I've been abroad the last four July 4ths.
2008: Costa Rica
I've been abroad the last four July 4ths.
2008: Costa Rica
A person traveling with me tells me that I am the most vigilant traveler she’s traveled with in terms of security precautions, preemptive battles against scams, etc.
Other than a passport issue in Switzerland four years ago but besides that nothing bad has happened to me. Never been robbed or mugged and nothing’s been stolen from a hotel room (even though I always hide my stuff under mattresses etc especially in lower end hotels).
I’m not sure whether this actually makes me MORE vigilant. Perhaps if something like this happened, I’d realize its big picture insignificance. Until then, it’s an “unknown.”
Either way, I think I have an optimal amount of vigilance – I do venture into dangerous hoods, countries, etc. just always try to be safe…
I’ve gone TEN hours with no food. I’ve gone entire days with just a sandwich and a cliff bar.
I’ve gone hours having to go to the bathroom and not being able to.
International travel – where you don’t have access to a kitchen, don’t know where the clean bathrooms are, don’t know where the cheap/quick food options are (e.g. a Subway equivalent) – builds these capacities pretty well.
– “Ideas” is one of the hardest words for non-native speakers to pronounce. Especially in French but in all European languages.
– “Make” as a verb is overused by non-native speakers. For example, “let’s make a picture” instead of “let’s take a picture.” I assume it’s like me using tener as a catch-all verb in Spanish.
– I like how the Brits say “indeed” as a superlative. E.g., “Thank you very much indeed for that speech.”
– I remain fascinated by how non-natives have a very hard time selecting “this” or “that” – they select but it’s usually not the right one. Grammatically makes no difference but how it sounds to the ear…. For example, “The boys were being very rude at the show by yelling out at the audience. I can’t believe they acted like this.” The last word should be “that” — at least this sounds best to my ear.
“From our hours spent in airports we know that most Americans, when presented with large chunks of free time and removed from demanding home entertainment systems, will still find almost any excuse — a cell phone, a laptop, another bag of chips — not to pick up a book. To travel is to be continually reminded of the growing homelessness of the written word.” – Thomas Swick
It’s always fun to look through your passport and see the stamps from various airports. And to look at your friends’ passports and see where they’ve been.
But there seems to be no practical value to the stamps. All airports now scan your passport and the whole system is computerized. I’ve never seen a border official actually look at my stamps.
I suspect it’s tradition at this point.
Just as reading long letters of famous historical figures is good fun but will not be an option for future generations reading about us, I suspect stamps in passports will be a thing of the past soon enough as well….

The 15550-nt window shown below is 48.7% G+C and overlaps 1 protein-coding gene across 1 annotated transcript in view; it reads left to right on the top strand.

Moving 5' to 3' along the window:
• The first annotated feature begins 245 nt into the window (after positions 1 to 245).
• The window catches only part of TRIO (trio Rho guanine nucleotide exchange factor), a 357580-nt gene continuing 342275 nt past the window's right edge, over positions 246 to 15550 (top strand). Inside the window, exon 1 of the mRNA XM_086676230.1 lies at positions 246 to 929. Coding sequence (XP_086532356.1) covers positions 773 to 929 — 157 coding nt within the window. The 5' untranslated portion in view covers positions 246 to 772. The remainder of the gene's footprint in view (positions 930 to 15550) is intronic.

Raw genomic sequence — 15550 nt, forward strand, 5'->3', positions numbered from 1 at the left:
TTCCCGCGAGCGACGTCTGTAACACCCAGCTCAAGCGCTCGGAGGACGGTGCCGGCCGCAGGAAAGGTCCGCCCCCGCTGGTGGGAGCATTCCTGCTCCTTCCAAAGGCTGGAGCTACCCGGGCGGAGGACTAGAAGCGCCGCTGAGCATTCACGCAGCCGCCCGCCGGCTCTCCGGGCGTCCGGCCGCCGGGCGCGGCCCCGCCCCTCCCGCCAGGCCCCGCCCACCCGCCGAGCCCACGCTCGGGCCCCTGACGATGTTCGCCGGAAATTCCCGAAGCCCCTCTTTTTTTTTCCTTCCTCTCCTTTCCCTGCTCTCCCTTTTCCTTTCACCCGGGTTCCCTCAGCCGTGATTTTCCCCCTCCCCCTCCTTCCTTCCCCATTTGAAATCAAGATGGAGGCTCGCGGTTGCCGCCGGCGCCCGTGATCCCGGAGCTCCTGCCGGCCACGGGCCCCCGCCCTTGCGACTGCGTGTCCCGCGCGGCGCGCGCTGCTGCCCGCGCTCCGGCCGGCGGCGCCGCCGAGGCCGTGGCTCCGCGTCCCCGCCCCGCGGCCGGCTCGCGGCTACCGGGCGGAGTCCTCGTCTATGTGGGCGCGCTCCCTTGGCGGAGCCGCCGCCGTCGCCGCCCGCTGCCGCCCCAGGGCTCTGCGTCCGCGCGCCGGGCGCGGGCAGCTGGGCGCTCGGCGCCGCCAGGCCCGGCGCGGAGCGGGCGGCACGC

Always interesting to hear and analyze how non-natives speak the English language. What’s difficult? What do they mess up?
One random observation: the word “clever.” Most fluent English speakers I know don’t use the word “clever” very often, certainly not as a catch-all compliment for intelligence or savviness. If anything, “clever” can have a slightly negative connotation — like sneaky. Yet many folks in Latin America use “clever” very often and in broad contexts.
Second random observation: “this” and “that.” Neither is technically grammatically better than the other, but you can hear it when it doesn’t sound right.
Here’s a little thing third world countries could do which would vastly improve the travel experience for foreigners: create a formal taxi line and enforce it.
In every poor country I’ve been to the airport scene is always the same. You land, go through customs, and then take one step outside and are hounded by taxi drivers. Some legal, some illegal, all shouting "taxi! taxi! taxi!".
The most frustrating experience I’ve had was in Dalian, China. There the illegal taxis swarm and won’t leave you. I had to physically push one guy away and he nonetheless kept following my every step trying to get me to hire him.
In Liberia, Costa Rica, you step out of the airport and before you know it you’re inundated by "taxi! taxi!". When I waited to pick Laura up at the airport, I watched dozens of passengers exit the airport. Each time, without exception, they walk out with a smile on their face, and within seconds, at seeing the mob scene of taxi drivers, their smile turns to deer-in-headlights or general fear / nervousness.
Why would you want that to be the first impression visitors have of your country?
I’ve never been to one, but I now know two people who went to American travel doctors before going to Latin America. Of course they give you every medicine they can think of and tell you to avoid everything and anything once in the region.
A particularly amusing fun fact was the travel doctor a friend visited before coming to Costa Rica had only been abroad once in her life, to London!
My approach is to follow the CDC / State Dept recommendations on malaria, avoid tap water, and be smart about other types of food. Get your shots, etc. But do your own research and take action that will keep you healthy and make you less nervous (sometimes people say you don’t need to take malaria medicine in certain places like Guanacaste in Costa Rica — but I’d rather assuage any nervousness when I get molested by mosquitoes which inevitably happens).
Just don’t outsource this process to a "travel doctor"!
In Europe, since people live at home with their parents till later in life, there’s many more people making out / kissing in public. Ie, they don’t want to go back home, so they do it in public.